Scientists have decoded the physical process that takes place in the mouth when eating a piece of chocolate . The candy transforms from a solid into a smooth emulsion that many people find downright overwhelming.
The interdisciplinary research team from the University of Leeds, in the United Kingdom, analyzed each of the stages of the consumption process. The findings could lead to the development of a new generation of luxury chocolates that will have the same feel and texture, but will be healthier.
The researchers point out that the sensation caused by chocolate arises by the form how is it lubricated either by the ingredients, the saliva or a combination of the two.
Fat plays a key role almost immediately when a piece of chocolate is in contact with the tongue. After that, the solid cocoa particles are released and become important in terms of tactile sensation, so the fat deeper inside the chocolate plays a very limited role and can be reduced without affecting the sensation of the chocolate.
“The science of lubrication provides mechanistic insights into how food actually presents itself in the mouth. You can use this knowledge to design foods with better taste, texture or health benefits,” explains Anwesha Sarkar, Professor of Colloids and Surfaces at Leeds School of Food Science and Nutrition, in a statement.
The expert says that if a chocolate has 5% fat or 50% fat, it will still form droplets in the mouth that cause the delicious sensation. However, it is the location of the fat in the chocolate composition that matters at each stage of lubrication.
“We’re showing that the fat band needs to be on the outer layer of the chocolate, that’s most important, followed by an effective coating of the cocoa particles by the fat, which helps make chocolate so good,” he adds.
feel and texture
The study, published in the scientific journal ACS Applied Materials and Interface, did not investigate the question of the taste of chocolate. Instead, researchers focused on its feel and texture.
The tests were conducted using a luxurious brand of dark chocolate on a 3D surface similar to an artificial tongue designed at the University of Leeds. Experts used analytical techniques from a field of engineering called tribology to conduct the study, which included imaging.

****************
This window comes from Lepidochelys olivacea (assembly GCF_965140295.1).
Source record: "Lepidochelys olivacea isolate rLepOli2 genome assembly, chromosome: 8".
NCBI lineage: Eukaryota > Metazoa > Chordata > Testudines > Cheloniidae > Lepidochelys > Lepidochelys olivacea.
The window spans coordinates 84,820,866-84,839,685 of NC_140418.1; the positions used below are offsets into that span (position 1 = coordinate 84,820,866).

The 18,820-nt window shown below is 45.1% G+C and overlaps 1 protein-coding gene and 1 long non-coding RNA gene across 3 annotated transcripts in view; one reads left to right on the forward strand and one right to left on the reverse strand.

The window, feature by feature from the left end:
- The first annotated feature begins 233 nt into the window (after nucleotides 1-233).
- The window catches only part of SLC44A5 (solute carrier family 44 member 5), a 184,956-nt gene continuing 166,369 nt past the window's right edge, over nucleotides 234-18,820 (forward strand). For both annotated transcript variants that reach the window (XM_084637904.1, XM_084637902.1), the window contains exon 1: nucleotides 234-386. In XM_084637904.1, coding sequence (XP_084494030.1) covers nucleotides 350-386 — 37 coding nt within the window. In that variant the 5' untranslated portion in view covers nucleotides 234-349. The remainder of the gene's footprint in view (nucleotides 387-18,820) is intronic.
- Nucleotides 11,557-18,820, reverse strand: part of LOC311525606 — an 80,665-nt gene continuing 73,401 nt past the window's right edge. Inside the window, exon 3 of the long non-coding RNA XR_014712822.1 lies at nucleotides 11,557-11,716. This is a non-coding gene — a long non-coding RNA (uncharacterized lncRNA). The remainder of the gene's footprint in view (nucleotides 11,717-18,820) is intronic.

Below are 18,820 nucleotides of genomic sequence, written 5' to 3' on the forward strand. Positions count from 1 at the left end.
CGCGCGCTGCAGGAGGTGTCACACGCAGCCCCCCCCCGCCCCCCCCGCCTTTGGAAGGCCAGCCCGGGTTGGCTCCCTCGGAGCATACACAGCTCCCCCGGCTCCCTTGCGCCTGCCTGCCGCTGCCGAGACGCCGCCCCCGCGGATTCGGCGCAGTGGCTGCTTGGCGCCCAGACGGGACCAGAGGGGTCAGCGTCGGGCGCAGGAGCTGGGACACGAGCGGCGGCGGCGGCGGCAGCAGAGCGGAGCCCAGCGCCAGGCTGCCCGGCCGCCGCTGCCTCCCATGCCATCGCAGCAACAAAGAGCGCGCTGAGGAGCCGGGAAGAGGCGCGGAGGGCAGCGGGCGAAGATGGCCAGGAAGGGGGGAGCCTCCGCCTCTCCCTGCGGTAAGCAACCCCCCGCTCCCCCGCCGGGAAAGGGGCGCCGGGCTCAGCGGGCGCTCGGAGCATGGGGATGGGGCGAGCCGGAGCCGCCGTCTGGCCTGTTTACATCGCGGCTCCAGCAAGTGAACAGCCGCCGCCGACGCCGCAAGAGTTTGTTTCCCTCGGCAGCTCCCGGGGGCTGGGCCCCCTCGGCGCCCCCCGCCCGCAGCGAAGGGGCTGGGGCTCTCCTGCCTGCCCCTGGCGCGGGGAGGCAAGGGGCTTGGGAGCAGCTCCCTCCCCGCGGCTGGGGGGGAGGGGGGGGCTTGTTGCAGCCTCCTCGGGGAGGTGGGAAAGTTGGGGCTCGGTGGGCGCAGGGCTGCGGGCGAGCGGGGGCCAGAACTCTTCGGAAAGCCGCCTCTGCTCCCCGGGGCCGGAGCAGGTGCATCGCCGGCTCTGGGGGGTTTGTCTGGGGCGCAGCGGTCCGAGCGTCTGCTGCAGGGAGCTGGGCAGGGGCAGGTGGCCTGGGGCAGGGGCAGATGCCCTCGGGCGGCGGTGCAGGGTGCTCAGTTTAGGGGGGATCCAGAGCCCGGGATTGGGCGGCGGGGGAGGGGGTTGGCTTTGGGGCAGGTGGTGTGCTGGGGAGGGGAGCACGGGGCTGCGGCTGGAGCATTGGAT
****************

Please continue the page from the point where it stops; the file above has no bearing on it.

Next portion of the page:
Tribology deals with how surfaces and fluids interact, the levels of friction between them, and the role of lubrication: in this case, saliva or chocolate liquids. These mechanisms all happen in the mouth when chocolate is eaten.
When chocolate is in contact with the tongue, it releases a greasy film that coats the tongue and other surfaces in the mouth. It is this greasy film that makes the chocolate soft the whole time it is in the mouth.
“By understanding the physical mechanisms that happen when people eat chocolate, we believe that a next generation of chocolate can be developed that can offer the sensation of high-fat chocolate while being a healthier choice,” said Siavash Soltanahmadi. , from Leeds School of Food Science and Nutrition and principal investigator of the study.
For the expert, the research opens up the possibility that manufacturers can intelligently design dark chocolate to reduce the overall fat content.
“We believe that dark chocolate can be produced in an architecture of gradient layers with fat covering the surface of chocolates and particles to deliver the sought-after self-indulgence experience without adding too much fat within the body of the chocolate.”
The researchers suggest that the physical techniques used in the study can be applied in the investigation of other foods that undergo a phase change, where a substance changes from a solid to a liquid state, such as ice cream, margarine or cheese.
Source: CNN Brasil
I am an experienced journalist and writer with a career in the news industry. My focus is on covering Top News stories for World Stock Market, where I provide comprehensive analysis and commentary on markets around the world. I have expertise in writing both long-form articles and shorter pieces that deliver timely, relevant updates to readers.